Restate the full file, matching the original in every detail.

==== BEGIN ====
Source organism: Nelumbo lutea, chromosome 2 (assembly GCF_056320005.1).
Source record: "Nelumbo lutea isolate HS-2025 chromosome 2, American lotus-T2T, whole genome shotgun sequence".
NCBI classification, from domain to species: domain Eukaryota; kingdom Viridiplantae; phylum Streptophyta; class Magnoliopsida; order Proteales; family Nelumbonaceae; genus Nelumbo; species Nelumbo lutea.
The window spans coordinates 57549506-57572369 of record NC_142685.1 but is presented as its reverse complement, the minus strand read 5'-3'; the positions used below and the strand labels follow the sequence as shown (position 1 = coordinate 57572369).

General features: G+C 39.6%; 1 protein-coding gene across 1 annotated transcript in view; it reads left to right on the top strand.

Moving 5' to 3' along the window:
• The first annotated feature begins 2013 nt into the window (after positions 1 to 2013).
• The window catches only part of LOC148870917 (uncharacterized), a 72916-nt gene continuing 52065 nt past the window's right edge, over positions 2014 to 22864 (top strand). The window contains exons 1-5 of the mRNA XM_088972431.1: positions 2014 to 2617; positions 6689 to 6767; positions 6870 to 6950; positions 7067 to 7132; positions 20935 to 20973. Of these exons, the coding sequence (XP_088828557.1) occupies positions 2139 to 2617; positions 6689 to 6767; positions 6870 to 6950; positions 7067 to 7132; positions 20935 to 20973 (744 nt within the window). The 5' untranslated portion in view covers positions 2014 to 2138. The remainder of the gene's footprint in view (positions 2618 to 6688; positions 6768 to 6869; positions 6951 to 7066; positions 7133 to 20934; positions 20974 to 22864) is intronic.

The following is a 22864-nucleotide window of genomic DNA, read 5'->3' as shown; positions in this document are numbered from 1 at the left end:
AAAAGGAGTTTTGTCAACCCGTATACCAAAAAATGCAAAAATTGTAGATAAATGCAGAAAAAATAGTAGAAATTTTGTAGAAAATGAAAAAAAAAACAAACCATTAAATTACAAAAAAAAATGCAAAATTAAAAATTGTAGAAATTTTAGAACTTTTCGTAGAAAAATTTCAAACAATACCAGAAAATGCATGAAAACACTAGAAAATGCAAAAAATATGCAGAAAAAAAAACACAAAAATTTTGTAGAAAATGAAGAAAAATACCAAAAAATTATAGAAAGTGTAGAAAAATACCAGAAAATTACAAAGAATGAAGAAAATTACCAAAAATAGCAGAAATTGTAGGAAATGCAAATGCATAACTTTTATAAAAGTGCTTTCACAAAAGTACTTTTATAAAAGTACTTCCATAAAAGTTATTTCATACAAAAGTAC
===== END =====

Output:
Source organism: Nelumbo lutea, chromosome 2 (assembly GCF_056320005.1).
Source record: "Nelumbo lutea isolate HS-2025 chromosome 2, American lotus-T2T, whole genome shotgun sequence".
NCBI classification, from domain to species: domain Eukaryota; kingdom Viridiplantae; phylum Streptophyta; class Magnoliopsida; order Proteales; family Nelumbonaceae; genus Nelumbo; species Nelumbo lutea.
The window spans coordinates 57549506-57572369 of record NC_142685.1 but is presented as its reverse complement, the minus strand read 5'-3'; the positions used below and the strand labels follow the sequence as shown (position 1 = coordinate 57572369).

General features: G+C 39.6%; 1 protein-coding gene across 1 annotated transcript in view; it reads left to right on the top strand.

Moving 5' to 3' along the window:
• The first annotated feature begins 2013 nt into the window (after positions 1 to 2013).
• The window catches only part of LOC148870917 (uncharacterized), a 72916-nt gene continuing 52065 nt past the window's right edge, over positions 2014 to 22864 (top strand). The window contains exons 1-5 of the mRNA XM_088972431.1: positions 2014 to 2617; positions 6689 to 6767; positions 6870 to 6950; positions 7067 to 7132; positions 20935 to 20973. Of these exons, the coding sequence (XP_088828557.1) occupies positions 2139 to 2617; positions 6689 to 6767; positions 6870 to 6950; positions 7067 to 7132; positions 20935 to 20973 (744 nt within the window). The 5' untranslated portion in view covers positions 2014 to 2138. The remainder of the gene's footprint in view (positions 2618 to 6688; positions 6768 to 6869; positions 6951 to 7066; positions 7133 to 20934; positions 20974 to 22864) is intronic.

The following is a 22864-nucleotide window of genomic DNA, read 5'->3' as shown; positions in this document are numbered from 1 at the left end:
AAAAGGAGTTTTGTCAACCCGTATACCAAAAAATGCAAAAATTGTAGATAAATGCAGAAAAAATAGTAGAAATTTTGTAGAAAATGAAAAAAAAAACAAACCATTAAATTACAAAAAAAAATGCAAAATTAAAAATTGTAGAAATTTTAGAACTTTTCGTAGAAAAATTTCAAACAATACCAGAAAATGCATGAAAACACTAGAAAATGCAAAAAATATGCAGAAAAAAAAACACAAAAATTTTGTAGAAAATGAAGAAAAATACCAAAAAATTATAGAAAGTGTAGAAAAATACCAGAAAATTACAAAGAATGAAGAAAATTACCAAAAATAGCAGAAATTGTAGGAAATGCAAATGCATAACTTTTATAAAAGTGCTTTCACAAAAGTACTTTTATAAAAGTACTTCCATAAAAGTTATTTCATACAAAAGTAC